At some point we all have about the same picture in our heads of what being a successful, full-time writer will be like.
For me, this picture for some reason involved sitting at a desk in the middle of a room with floor-to-ceiling glass windows on all three sides, sitting with my laptop and writing for 12 hours straight every day while looking out at the ocean or a forest or whatever I wanted my future outdoor scenery to look like.
This setup is, unfortunately, not realistic for most writers. It turns out most writers still have to (sigh) go to work. In a real or virtual office. With office hours. And meetings.
Though it might seem like most writers — especially the “successful” ones — spend all day every day writing and are lucky enough to call it a job, the reality is that many writers, even published authors, still have day jobs. Some of them involve writing. But not always.
It’s so tempting to think that all you have to do is tolerate the tiresome job(s) that pay(s) the bills until you make enough money as a writer to be able to afford to quit. But it doesn’t always work that way.
Because of the way writers are generally paid — not usually on a consistent basis, and not usually as much as you would think — most writers decide to keep their day jobs even after they’ve started to gain recognition for their work. At the very least, many take up freelancing to make ends meet between paychecks.
In fact, many writing experts actually recommend that aspiring creators keep their day jobs even when their careers start taking off.
Why? Because you never know what’s going to happen. You could suddenly lose half your client base in the span of one week (this happened to me in 2017) and therefore a large chunk of your monthly income. Also, health insurance (if you’re in the United States). Factor in, too, inconsistent pay (it’s not always on a regular cycle depending on the job) and there not always being available work (depending on your level of experience, your niche, and how productive you typically are — among other things).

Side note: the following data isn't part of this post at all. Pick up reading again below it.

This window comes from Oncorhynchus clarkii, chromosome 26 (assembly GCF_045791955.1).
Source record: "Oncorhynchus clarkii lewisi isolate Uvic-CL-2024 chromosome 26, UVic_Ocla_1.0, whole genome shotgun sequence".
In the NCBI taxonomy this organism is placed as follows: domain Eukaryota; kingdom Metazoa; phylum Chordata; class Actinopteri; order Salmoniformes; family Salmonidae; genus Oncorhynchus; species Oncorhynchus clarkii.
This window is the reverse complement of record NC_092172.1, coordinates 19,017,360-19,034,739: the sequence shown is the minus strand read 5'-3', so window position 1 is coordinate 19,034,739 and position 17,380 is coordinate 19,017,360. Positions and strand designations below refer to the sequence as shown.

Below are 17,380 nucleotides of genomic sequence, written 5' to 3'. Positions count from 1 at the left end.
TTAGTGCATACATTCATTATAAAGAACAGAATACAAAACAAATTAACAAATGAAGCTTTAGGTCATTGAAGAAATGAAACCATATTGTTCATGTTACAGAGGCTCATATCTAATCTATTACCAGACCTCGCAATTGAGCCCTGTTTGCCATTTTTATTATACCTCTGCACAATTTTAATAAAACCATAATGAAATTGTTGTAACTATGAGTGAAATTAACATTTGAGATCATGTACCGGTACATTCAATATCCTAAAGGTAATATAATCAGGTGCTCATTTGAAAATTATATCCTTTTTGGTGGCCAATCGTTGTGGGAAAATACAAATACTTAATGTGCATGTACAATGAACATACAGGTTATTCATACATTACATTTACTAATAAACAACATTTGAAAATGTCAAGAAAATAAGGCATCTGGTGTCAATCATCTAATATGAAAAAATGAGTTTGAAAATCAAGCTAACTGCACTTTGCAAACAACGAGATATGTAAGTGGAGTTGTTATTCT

This is all very frustrating. Because as a writer, obviously all you want to do is write. All day every day, if you can. It’s what you’re good at! People are paying you to do it now! So shouldn’t you be able to get paid for what you want to do and stop doing what you don’t want to do just because you need the cash?
The biggest frustration of all — even if your day job does involve some kind of writing — is that working an eight hour day (or more) means you have less time and mental/physical energy to work on your own writing projects. You know, the ones you actually care about that are starting to (or will hopefully soon) bring in the bucks.
What do you do when your day job starts interfering with that time, and your ability to work on those projects? How do you make time? Do you have to give something up? What’s the “right” thing to do?
First — having a day job as a writer doesn’t mean you have to be miserable. I didn’t mean to totally crush your soul when I told you a beachside glass writing nook wasn’t realistic.